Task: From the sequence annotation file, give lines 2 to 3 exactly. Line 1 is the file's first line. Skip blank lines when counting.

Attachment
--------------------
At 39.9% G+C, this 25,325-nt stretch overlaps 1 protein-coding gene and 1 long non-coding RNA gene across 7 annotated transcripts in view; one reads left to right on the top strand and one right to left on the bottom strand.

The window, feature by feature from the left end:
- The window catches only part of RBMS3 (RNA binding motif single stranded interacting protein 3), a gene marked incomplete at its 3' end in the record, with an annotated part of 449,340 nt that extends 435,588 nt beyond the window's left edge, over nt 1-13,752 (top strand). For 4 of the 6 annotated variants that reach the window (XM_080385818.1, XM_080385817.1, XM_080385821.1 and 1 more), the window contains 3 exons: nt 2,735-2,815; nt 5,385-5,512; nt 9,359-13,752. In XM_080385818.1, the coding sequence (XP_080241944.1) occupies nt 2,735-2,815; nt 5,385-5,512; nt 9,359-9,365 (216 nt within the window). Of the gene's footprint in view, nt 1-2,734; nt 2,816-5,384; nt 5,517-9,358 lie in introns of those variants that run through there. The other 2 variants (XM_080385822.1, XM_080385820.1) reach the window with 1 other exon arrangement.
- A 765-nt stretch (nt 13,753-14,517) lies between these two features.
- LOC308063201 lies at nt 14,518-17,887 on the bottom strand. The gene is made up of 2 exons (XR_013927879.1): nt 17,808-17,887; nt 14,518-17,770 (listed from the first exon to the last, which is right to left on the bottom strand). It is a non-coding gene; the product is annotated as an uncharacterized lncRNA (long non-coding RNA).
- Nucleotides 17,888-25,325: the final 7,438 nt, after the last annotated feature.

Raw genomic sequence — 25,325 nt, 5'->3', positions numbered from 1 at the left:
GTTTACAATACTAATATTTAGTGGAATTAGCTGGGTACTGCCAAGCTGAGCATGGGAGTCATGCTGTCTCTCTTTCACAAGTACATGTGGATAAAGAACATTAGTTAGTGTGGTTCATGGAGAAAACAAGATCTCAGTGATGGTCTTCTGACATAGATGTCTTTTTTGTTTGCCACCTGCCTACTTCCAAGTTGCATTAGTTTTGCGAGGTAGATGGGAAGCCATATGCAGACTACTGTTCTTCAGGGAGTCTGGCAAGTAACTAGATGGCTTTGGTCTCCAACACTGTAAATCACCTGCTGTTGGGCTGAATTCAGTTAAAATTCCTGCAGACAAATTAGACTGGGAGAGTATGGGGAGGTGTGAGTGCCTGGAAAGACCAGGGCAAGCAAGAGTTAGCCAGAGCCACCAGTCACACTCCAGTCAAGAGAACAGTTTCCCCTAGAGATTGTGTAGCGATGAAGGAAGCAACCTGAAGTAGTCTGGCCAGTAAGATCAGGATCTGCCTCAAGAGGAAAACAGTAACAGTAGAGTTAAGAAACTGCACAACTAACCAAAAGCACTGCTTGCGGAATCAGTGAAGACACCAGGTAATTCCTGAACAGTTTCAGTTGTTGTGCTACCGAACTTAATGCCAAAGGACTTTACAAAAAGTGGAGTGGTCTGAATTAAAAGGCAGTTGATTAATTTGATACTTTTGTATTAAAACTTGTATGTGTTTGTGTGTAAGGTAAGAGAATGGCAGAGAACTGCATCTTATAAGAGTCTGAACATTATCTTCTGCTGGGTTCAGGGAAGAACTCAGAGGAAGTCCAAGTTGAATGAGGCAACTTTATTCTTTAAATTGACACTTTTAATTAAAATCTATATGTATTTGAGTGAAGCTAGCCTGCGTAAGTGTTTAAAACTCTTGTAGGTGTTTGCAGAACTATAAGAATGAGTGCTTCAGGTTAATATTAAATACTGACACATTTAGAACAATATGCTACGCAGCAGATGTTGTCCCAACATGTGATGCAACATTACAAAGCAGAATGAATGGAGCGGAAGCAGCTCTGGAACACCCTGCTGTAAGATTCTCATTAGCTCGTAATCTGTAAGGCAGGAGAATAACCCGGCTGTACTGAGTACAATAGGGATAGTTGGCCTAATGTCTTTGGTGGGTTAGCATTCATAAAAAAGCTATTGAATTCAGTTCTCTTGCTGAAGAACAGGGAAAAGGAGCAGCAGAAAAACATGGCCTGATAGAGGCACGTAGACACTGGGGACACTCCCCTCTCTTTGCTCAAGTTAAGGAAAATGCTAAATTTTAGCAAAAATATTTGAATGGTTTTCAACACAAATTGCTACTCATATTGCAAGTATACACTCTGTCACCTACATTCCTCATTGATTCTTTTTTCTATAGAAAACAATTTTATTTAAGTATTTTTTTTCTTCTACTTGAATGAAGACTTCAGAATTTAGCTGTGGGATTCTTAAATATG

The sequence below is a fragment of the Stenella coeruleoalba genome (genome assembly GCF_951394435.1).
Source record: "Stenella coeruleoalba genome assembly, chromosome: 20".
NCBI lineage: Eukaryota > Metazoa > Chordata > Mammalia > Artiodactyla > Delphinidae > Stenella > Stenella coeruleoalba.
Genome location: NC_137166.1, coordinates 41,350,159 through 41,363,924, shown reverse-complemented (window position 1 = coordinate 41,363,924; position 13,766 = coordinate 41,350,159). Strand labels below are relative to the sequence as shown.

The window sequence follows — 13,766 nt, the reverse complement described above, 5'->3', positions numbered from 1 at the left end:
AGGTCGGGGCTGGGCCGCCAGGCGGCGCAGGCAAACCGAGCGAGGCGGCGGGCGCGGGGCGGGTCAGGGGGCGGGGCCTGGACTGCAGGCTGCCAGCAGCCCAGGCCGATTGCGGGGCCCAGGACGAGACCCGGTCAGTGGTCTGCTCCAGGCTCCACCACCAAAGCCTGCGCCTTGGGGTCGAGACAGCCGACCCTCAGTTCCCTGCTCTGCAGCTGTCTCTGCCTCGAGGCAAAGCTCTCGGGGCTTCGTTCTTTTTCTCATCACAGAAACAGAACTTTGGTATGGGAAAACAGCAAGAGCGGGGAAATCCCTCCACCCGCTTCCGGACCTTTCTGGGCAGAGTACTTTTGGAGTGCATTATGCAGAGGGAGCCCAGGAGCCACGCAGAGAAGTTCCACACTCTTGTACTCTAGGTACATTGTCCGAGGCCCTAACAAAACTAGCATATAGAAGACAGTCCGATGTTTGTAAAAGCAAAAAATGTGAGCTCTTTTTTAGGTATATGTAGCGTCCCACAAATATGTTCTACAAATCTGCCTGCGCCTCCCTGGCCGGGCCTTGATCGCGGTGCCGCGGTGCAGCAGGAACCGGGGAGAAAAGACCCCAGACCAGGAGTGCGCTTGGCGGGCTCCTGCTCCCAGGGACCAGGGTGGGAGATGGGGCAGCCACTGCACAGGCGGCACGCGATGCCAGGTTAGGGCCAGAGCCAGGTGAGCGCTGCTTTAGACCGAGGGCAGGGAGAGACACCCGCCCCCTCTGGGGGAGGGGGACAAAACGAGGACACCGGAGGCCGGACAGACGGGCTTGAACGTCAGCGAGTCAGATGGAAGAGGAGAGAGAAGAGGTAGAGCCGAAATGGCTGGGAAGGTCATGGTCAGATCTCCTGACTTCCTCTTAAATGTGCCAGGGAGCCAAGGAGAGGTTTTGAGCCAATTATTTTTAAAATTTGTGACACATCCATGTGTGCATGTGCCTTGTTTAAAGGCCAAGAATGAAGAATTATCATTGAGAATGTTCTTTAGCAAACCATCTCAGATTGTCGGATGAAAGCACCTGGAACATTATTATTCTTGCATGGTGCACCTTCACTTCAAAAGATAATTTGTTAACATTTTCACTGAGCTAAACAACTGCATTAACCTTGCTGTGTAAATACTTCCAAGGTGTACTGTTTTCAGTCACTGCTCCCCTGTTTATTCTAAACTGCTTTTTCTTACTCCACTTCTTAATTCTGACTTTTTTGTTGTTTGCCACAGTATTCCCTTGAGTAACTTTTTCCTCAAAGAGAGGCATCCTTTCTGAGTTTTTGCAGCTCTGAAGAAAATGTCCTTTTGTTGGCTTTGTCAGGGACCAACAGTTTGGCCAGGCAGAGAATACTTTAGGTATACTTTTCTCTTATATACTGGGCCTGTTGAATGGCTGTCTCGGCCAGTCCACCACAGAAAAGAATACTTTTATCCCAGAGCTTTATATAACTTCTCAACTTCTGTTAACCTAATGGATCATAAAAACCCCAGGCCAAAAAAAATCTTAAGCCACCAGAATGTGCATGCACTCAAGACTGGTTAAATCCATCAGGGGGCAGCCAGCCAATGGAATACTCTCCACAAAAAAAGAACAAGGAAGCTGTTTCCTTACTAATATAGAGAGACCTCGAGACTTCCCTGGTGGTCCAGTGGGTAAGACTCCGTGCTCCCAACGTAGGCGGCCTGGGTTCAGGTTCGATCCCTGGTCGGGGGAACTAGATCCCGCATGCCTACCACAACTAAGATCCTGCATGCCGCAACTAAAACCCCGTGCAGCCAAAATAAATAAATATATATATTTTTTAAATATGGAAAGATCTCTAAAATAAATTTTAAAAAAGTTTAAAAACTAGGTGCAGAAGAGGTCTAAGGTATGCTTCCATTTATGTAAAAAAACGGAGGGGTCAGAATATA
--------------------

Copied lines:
The window, feature by feature from the left end:
- The window catches only part of RBMS3 (RNA binding motif single stranded interacting protein 3), a gene marked incomplete at its 3' end in the record, with an annotated part of 449,340 nt that extends 435,588 nt beyond the window's left edge, over nt 1-13,752 (top strand). For 4 of the 6 annotated variants that reach the window (XM_080385818.1, XM_080385817.1, XM_080385821.1 and 1 more), the window contains 3 exons: nt 2,735-2,815; nt 5,385-5,512; nt 9,359-13,752. In XM_080385818.1, the coding sequence (XP_080241944.1) occupies nt 2,735-2,815; nt 5,385-5,512; nt 9,359-9,365 (216 nt within the window). Of the gene's footprint in view, nt 1-2,734; nt 2,816-5,384; nt 5,517-9,358 lie in introns of those variants that run through there. The other 2 variants (XM_080385822.1, XM_080385820.1) reach the window with 1 other exon arrangement.